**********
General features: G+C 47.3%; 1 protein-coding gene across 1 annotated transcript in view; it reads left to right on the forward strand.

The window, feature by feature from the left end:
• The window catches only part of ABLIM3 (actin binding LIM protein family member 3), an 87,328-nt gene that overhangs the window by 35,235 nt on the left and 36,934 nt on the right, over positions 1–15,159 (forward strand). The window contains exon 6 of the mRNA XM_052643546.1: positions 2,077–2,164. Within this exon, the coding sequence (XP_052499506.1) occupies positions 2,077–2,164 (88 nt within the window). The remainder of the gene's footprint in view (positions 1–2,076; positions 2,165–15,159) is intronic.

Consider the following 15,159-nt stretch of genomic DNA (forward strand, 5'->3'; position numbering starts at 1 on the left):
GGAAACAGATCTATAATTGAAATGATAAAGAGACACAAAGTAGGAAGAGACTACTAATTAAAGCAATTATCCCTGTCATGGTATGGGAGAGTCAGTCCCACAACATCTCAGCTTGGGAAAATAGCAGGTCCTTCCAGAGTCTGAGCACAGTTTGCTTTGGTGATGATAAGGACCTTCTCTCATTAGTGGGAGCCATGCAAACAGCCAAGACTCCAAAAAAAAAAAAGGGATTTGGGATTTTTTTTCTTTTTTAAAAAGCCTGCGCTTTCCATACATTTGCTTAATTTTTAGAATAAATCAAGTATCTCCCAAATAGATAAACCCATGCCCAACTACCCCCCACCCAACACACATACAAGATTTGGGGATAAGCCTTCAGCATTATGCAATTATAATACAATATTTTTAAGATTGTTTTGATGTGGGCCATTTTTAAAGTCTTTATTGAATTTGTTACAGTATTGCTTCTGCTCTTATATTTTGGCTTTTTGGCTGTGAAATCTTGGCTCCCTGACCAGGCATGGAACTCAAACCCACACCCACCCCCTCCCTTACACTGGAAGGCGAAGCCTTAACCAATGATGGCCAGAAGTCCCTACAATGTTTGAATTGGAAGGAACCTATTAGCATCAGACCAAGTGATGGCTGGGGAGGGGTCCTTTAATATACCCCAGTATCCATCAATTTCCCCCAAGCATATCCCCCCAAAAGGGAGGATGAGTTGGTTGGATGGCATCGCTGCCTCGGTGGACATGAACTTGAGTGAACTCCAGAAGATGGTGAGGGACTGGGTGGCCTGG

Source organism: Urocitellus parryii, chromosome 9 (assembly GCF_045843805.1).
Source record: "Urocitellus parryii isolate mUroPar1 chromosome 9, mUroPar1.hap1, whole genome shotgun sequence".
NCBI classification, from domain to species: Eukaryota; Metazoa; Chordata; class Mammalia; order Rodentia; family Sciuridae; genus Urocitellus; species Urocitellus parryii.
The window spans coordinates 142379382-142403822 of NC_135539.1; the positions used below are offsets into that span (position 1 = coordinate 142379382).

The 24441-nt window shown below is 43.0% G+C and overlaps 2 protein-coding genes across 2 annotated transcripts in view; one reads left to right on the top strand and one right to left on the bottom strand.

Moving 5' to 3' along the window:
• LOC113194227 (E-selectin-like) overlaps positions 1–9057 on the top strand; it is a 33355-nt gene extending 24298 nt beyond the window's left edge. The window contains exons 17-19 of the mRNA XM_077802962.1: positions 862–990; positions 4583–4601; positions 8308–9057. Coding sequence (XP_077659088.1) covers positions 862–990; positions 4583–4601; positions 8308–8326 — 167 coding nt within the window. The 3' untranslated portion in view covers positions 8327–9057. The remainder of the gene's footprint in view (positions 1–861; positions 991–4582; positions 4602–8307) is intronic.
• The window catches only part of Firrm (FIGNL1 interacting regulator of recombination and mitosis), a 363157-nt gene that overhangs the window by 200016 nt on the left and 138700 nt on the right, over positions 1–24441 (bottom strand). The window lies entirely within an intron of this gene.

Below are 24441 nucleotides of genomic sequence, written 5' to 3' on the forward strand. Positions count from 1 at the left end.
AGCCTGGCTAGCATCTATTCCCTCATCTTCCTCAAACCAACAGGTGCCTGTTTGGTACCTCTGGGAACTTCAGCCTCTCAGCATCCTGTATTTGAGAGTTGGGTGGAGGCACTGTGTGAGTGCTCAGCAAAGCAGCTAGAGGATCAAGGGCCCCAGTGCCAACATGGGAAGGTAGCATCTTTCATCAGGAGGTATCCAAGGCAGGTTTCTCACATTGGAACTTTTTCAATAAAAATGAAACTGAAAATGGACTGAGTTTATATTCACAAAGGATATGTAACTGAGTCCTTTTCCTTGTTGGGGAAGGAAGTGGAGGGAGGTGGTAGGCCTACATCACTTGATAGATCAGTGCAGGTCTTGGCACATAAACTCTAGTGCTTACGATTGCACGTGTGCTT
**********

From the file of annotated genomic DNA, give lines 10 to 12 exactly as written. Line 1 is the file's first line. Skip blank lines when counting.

The 24441-nt window shown below is 43.0% G+C and overlaps 2 protein-coding genes across 2 annotated transcripts in view; one reads left to right on the top strand and one right to left on the bottom strand.

Moving 5' to 3' along the window:
• LOC113194227 (E-selectin-like) overlaps positions 1–9057 on the top strand; it is a 33355-nt gene extending 24298 nt beyond the window's left edge. The window contains exons 17-19 of the mRNA XM_077802962.1: positions 862–990; positions 4583–4601; positions 8308–9057. Coding sequence (XP_077659088.1) covers positions 862–990; positions 4583–4601; positions 8308–8326 — 167 coding nt within the window. The 3' untranslated portion in view covers positions 8327–9057. The remainder of the gene's footprint in view (positions 1–861; positions 991–4582; positions 4602–8307) is intronic.